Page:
Evolution of the Blackhawk Emblem

DATE: 1939

REF ISSUE: Military Comics #1, Aug 1941 (Reprinted in Blackhawk #7, Oct 1989)

ARTIST: Chuck Cuidera


DATE: 1940 to 1945

REF ISSUE: Blackhawk #251, Oct 1982 to #273, Oct 1984

ARTIST: Dan Spiegle

AIRCRAFT: Grumman F5F-1

DATE: 1941 to 1948

REF ISSUE: Military Comics #21, Aug 1943 to Modern Comics #69, Jan 1948

ARTIST: Reed Crandall (?)

AIRCRAFT: Grumman F5F-1

DATE: 1945 to 1950

REF ISSUE: Modern Comics #67, Nov 1947 to Blackhawk #31, Jun 1950

ARTIST: Reed Crandall

AIRCRAFT: Grumman F5F-1 and Republic F-84

DATE: 1950 to 1957

REF ISSUE: Blackhawk #68, Sep 1953

ARTIST: Dick Dillin (?)

AIRCRAFT: Lockheed F-90B

DATE: 1957 to 1964

REF ISSUE: Blackhawk #191, Dec 1963

ARTIST: Dick Dillin (?)

AIRCRAFT: Lockheed F-90C and VTOL F-105

DATE: 1964 to 1968

REF ISSUE: Blackhawk #221, Jun 1966

ARTIST: Dick Dillin (?)

AIRCRAFT: VTOL F-105 and Helicopter

DATE: 1966 to 1977

REF ISSUE: Blackhawk #248, Sep 1976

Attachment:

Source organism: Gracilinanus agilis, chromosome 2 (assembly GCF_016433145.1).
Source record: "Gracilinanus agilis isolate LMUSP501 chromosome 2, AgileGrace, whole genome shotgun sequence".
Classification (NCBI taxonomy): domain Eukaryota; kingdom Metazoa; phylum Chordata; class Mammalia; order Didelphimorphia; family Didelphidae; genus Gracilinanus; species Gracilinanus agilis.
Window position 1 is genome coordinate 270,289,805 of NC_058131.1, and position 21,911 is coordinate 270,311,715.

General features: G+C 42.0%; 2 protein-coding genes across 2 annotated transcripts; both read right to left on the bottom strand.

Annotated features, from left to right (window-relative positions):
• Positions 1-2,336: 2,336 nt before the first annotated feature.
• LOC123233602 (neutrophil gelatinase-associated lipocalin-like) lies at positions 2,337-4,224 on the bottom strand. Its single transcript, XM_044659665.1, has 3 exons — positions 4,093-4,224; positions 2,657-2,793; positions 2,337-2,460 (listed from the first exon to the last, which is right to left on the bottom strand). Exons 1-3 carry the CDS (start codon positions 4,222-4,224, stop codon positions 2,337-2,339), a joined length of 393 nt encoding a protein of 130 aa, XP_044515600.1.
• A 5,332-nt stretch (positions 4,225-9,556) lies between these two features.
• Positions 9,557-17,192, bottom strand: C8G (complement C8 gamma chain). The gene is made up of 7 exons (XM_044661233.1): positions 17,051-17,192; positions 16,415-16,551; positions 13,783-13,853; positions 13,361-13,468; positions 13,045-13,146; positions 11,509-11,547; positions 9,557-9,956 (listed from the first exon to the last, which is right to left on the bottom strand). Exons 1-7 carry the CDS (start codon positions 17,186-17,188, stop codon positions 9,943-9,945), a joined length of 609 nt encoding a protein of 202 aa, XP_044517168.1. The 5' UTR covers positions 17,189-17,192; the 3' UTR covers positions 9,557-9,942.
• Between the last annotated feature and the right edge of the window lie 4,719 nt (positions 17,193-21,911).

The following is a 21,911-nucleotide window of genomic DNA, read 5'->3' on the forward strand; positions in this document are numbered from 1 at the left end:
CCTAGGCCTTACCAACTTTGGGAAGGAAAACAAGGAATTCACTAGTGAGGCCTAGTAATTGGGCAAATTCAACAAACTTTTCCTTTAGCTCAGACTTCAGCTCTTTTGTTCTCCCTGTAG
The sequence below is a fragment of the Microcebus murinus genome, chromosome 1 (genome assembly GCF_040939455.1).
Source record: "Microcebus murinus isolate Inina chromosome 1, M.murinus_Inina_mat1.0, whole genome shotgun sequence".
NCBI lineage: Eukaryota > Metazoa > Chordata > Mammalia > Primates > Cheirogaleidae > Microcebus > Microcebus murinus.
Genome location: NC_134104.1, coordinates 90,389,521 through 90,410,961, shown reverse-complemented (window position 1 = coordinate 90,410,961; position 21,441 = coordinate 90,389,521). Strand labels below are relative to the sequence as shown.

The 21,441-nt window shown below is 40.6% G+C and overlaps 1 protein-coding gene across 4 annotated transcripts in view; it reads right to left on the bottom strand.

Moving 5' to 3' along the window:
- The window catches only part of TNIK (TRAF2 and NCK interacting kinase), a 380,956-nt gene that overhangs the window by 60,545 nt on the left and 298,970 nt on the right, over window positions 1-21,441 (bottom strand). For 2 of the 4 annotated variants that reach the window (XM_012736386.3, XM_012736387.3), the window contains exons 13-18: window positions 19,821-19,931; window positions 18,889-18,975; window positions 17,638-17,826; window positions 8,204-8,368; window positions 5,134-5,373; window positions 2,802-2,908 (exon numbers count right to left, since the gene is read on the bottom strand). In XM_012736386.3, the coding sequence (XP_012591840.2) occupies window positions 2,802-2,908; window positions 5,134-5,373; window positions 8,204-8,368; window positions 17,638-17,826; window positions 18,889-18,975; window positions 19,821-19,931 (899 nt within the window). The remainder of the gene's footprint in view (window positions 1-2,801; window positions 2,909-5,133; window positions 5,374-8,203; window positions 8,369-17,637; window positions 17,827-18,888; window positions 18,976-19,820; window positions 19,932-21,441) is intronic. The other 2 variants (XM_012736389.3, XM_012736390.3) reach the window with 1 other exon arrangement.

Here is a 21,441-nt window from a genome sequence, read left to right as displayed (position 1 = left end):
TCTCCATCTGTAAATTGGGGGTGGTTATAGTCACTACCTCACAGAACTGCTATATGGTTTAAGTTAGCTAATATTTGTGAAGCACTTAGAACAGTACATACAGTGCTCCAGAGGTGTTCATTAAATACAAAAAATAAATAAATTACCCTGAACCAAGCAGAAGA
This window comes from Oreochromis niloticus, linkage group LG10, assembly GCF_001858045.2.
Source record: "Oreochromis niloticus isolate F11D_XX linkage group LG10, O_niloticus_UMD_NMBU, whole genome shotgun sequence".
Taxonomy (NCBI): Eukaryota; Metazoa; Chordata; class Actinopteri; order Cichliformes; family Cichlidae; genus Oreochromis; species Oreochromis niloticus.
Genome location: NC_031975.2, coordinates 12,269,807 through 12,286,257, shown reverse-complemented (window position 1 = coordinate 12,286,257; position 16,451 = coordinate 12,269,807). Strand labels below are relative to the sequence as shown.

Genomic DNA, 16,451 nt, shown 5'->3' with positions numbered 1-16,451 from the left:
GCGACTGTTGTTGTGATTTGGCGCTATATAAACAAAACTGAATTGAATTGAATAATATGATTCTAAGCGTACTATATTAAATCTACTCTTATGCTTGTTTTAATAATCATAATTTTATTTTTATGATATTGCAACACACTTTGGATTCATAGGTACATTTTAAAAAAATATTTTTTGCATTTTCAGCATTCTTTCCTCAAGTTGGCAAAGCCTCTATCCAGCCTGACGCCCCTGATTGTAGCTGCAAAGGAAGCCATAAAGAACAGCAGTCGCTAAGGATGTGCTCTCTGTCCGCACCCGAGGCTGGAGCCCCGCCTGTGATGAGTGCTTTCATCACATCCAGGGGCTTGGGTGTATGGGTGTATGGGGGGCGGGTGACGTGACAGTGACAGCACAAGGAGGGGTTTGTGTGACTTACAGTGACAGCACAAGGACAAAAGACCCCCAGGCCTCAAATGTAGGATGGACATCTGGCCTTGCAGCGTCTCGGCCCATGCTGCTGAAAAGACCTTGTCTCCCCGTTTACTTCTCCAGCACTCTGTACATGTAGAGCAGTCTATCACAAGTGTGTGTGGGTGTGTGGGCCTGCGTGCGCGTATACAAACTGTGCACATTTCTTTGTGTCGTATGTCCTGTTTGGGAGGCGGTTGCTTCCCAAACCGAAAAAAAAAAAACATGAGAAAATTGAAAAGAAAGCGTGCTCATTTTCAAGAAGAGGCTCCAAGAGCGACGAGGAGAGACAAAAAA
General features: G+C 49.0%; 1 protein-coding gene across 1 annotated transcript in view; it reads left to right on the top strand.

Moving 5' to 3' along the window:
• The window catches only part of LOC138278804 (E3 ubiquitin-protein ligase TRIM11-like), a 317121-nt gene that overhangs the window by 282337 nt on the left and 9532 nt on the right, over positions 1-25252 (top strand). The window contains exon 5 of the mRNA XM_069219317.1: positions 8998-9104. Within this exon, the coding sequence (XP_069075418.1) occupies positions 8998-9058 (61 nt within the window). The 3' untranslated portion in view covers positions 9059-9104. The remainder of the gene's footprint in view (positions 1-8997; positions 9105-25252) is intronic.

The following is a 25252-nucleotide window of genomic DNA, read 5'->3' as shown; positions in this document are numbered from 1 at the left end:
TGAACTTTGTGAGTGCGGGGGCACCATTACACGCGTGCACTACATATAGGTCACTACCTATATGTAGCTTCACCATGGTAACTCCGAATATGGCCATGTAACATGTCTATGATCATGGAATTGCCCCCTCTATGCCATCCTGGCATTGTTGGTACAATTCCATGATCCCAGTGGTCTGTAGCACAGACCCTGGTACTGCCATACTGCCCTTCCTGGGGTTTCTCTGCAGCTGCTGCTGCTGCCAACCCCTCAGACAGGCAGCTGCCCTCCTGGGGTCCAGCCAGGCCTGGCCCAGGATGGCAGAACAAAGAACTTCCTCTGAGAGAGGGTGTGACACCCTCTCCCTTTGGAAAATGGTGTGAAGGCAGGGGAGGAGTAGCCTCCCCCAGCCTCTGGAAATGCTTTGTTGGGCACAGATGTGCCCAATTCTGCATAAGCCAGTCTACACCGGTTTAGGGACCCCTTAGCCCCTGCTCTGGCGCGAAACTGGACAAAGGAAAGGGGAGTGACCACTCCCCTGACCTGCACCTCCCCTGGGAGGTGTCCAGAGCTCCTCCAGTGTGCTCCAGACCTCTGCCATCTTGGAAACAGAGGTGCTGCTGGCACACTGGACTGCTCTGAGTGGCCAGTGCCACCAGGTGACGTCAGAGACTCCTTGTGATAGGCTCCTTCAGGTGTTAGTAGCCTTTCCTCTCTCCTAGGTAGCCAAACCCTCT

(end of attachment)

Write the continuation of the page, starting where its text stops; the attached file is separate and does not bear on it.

ARTIST: James Sherman


DATE: 1945 to 1950

REF ISSUE: Blackhawk: Blood & Iron, 1987 to Blackhawk #16, Aug 1990

ARTIST: Howard Chaykin and Rick Burchett

AIRCRAFT: Douglas C-47 and Sikorsky S-55

Alejandro Sergio Marí sent me an interesting observation. It seems the Argentine Naval Aviation arm used several emblems that strongly resemble the Blackhawk emblem. He offeres the following: "Respect to Blackhawks' markings - here in Argentina we received the Mexican Novaro editions (see International Publication of the Blackhawks), althought the series was never so successful like BATMAN, SUPERMAN or GREEN LANTERN. But some years after it was finished, that is by the mid/late '70s, it was organized a 3rd ESCUADRILLA AERONAVAL DE CAZA Y ATAQUE which adopted an insignia AMAZINGLY ALIKE BLACKHAWK'S. Of course, all veterans I've approached insist Argentine Naval Aviators never read comics either Stephen King - just Nietzche, Tolstoi or Borges (that is the so-called Victoria Ocampo Syndrome). Well, right now I remember Borges insisted on that he didn't know who was Maradona or didn't like soccer - until somebody advised him it had been invented by Britons. Then he began to praise the game. So I'm almost sure somebody took the basic subject from an old EL HALCÓN NEGRO issue (he surely kept in secret, to enjoy that guilty pleasure in the bathroom) but told to his mates it was the coat-of-arms of his family, the Iturriberry Goicochea González del Solar ("people like oneself")."

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